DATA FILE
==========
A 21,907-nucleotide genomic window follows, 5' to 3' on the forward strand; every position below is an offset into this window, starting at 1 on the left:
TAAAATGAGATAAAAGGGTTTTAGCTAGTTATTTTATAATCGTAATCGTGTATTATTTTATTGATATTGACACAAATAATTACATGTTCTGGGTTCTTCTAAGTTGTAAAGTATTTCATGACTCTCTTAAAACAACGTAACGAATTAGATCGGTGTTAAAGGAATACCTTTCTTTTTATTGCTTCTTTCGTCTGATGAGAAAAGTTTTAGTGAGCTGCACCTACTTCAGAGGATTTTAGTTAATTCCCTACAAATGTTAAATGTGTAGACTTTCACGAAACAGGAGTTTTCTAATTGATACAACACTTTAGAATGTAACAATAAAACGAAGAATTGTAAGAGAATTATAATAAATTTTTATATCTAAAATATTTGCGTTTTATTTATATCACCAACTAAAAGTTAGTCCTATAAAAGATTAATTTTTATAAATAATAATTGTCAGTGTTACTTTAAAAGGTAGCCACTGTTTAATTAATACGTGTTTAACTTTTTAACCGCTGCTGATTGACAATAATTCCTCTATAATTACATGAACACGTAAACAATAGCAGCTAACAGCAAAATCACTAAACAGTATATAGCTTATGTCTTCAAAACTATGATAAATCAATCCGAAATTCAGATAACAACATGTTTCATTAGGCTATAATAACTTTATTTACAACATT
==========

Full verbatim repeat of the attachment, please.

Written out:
A 21,907-nucleotide genomic window follows, 5' to 3' on the forward strand; every position below is an offset into this window, starting at 1 on the left:
TAAAATGAGATAAAAGGGTTTTAGCTAGTTATTTTATAATCGTAATCGTGTATTATTTTATTGATATTGACACAAATAATTACATGTTCTGGGTTCTTCTAAGTTGTAAAGTATTTCATGACTCTCTTAAAACAACGTAACGAATTAGATCGGTGTTAAAGGAATACCTTTCTTTTTATTGCTTCTTTCGTCTGATGAGAAAAGTTTTAGTGAGCTGCACCTACTTCAGAGGATTTTAGTTAATTCCCTACAAATGTTAAATGTGTAGACTTTCACGAAACAGGAGTTTTCTAATTGATACAACACTTTAGAATGTAACAATAAAACGAAGAATTGTAAGAGAATTATAATAAATTTTTATATCTAAAATATTTGCGTTTTATTTATATCACCAACTAAAAGTTAGTCCTATAAAAGATTAATTTTTATAAATAATAATTGTCAGTGTTACTTTAAAAGGTAGCCACTGTTTAATTAATACGTGTTTAACTTTTTAACCGCTGCTGATTGACAATAATTCCTCTATAATTACATGAACACGTAAACAATAGCAGCTAACAGCAAAATCACTAAACAGTATATAGCTTATGTCTTCAAAACTATGATAAATCAATCCGAAATTCAGATAACAACATGTTTCATTAGGCTATAATAACTTTATTTACAACATT